Is this going to be a weekly thing? Got me. Like everything else, we'll do it until people lose interest. But there were seriously cool things on the new book shelves this week, two that I want to purchase for myself.

Legendary Rock Songs - Nathan Brackett

Not only is this book cool, it is highly addictive. If you're even remotely interested in the "why" behind some of the most popular songs to hit our airwaves, you have to take a look at this book. You may not want to own it for yourselves (hello, library....) but I intend to buy it. It starts off, appropriately, with Bill Haley & the Comets and goes forward from there. I, for instance, had no idea that MJ's Billie Jean was about a stalker who had scaled the walls of his home and was found lounging by the pool in a bikini and claimed he was the father of one of her twins. (who the hell was the father of the OTHER twin?) And I loved this quote from Sting:

"Every Breath You Take is an archetypical song. if you have a major chord followed by a relative minor you're not original."

Many of my other favorite songs are talked about in the book as well. Seriously, this is a MUST SEE if you have an interest in pop/rock music at all.

Stuff Black People Don't Like (365 days in Black Run America) - Paul Kersey

One of the things black people probably wouldn't like is this book. I need to live in this guy's America! Apparently, I'm in charge of stuff. It's based on a website that I'm not linking to (I DO control stuff!) Yes, apparently we do buy the crackpots, and that's cool. The book looks like a text book and is missing whatever "flair" you might find on the website. If you're interested in a collection of the posts, it's for you. If you're a sane person, not for you.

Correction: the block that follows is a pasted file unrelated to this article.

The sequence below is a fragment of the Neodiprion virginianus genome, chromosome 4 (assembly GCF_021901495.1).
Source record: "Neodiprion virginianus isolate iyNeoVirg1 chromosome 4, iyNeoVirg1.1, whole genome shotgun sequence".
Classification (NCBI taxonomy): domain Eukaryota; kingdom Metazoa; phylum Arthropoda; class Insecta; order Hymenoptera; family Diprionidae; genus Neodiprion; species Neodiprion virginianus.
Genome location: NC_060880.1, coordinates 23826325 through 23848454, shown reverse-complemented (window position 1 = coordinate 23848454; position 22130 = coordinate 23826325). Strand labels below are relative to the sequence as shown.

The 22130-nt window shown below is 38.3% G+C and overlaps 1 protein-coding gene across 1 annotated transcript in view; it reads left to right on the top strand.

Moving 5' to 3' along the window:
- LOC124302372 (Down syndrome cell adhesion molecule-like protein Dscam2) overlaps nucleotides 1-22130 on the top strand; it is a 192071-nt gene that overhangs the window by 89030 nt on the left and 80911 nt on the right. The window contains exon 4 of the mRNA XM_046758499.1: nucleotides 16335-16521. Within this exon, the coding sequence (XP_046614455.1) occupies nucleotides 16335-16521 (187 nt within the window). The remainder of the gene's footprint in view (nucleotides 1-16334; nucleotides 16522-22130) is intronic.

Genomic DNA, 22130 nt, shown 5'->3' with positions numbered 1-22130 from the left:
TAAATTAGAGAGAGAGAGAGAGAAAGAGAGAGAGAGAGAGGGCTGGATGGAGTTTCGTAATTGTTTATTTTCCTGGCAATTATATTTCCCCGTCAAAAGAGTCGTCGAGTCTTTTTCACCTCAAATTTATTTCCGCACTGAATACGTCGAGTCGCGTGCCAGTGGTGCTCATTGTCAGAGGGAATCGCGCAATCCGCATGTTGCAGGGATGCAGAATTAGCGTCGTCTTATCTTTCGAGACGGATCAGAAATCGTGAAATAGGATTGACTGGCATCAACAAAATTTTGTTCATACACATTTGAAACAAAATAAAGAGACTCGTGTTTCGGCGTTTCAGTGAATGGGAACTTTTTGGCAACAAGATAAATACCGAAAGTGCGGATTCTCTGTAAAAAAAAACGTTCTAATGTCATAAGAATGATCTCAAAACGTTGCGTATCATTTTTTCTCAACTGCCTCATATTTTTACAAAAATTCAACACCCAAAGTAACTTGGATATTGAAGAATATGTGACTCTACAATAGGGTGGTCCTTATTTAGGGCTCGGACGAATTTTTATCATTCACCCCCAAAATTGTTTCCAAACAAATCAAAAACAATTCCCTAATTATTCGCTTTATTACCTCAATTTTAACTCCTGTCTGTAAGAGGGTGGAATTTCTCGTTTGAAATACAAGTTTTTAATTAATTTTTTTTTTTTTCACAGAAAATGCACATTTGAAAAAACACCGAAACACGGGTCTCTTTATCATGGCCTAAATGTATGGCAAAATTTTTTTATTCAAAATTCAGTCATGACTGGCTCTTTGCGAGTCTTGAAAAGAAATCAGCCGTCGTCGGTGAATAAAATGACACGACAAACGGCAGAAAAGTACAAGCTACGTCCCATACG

The American Style - Donald Albrecht & Thomas Mellins

Architecture + interior decorating book of.....The American Style! (I can't get anything past you guys.) The description says it is "richly illustrated" and I don't know that I agree with that. It did have beautiful illustrations, but not as many as I was expecting.

Secret of the Sommeliers - Rajat Parr & Jordan Mackay

This is another gorgeous book that I need to add to my hold list. I know next to nothing about wine. I mean, I'm sure there is someone out there who knows less than I do, right? I'm not sure you're going to learn much just by reading this book (I've been told it also requires experimentation.....) but it is always fun to listen to (and read about) experts talking about something they love and how they do what they do.

First Real Kitchen Cookbook - Jill & Megan Carle

You know, I see a lot of these "new" or "first" cook cookbooks, and they are mostly all the same. Each one promises tips and tricks, but most of those are all the same as well. This is another area where the library is REALLY handy. You can check out a stack of these (or a stack on any cooking sub-genre that you choose) and decide which one suits you best. This one is glossy and pretty, has tips and tricks, and recipes that are "accessible" but nothing really jumped out at me to set this book apart. It was beautifully bland.

Def Leppard: the Definitive Visual History - Ross Halfin

Are you KIDDING me?! Those were my exact words when I saw this on the shelf. I was a HUGE Def Leppard fan in my youth Teenage years Yesterday past and so I thought this would be amazing. Apparently, there are fans bigger than me. I enjoyed looking at it, but when I put it back on the shelf that was that. No desire to have it for my very own. It's a great chronicle of a band, great insider info, great pics, definitely something I'm glad my library has in its collection. I think people who see it on the shelf, who have an interest in the band, will take it out. I, personally, am disappointed I didn't love it more.

Eat Like a Man: the only cookbook a man will ever need - Ryan D'Agostino

I don't have to tell you that this cookbook is NOT for the vegetarian, right? That said, I LOVE this book and just ordered my very own copy. Now, since I'm not a man, this is obviously not the only cookbook I need. And, quite frankly, I think even dudes will get bored with meat meat meat, breakfast lunch and dinner, right? But it is a mix of cooking, quipping, magazine factoids and just overall, all around fun. I didn't want to give it back, which is a sure sign I need to have it for my very own.

Thursday, June 9, 2011

Friday, June 3, 2011

NEW at my library: June 3rd, 2011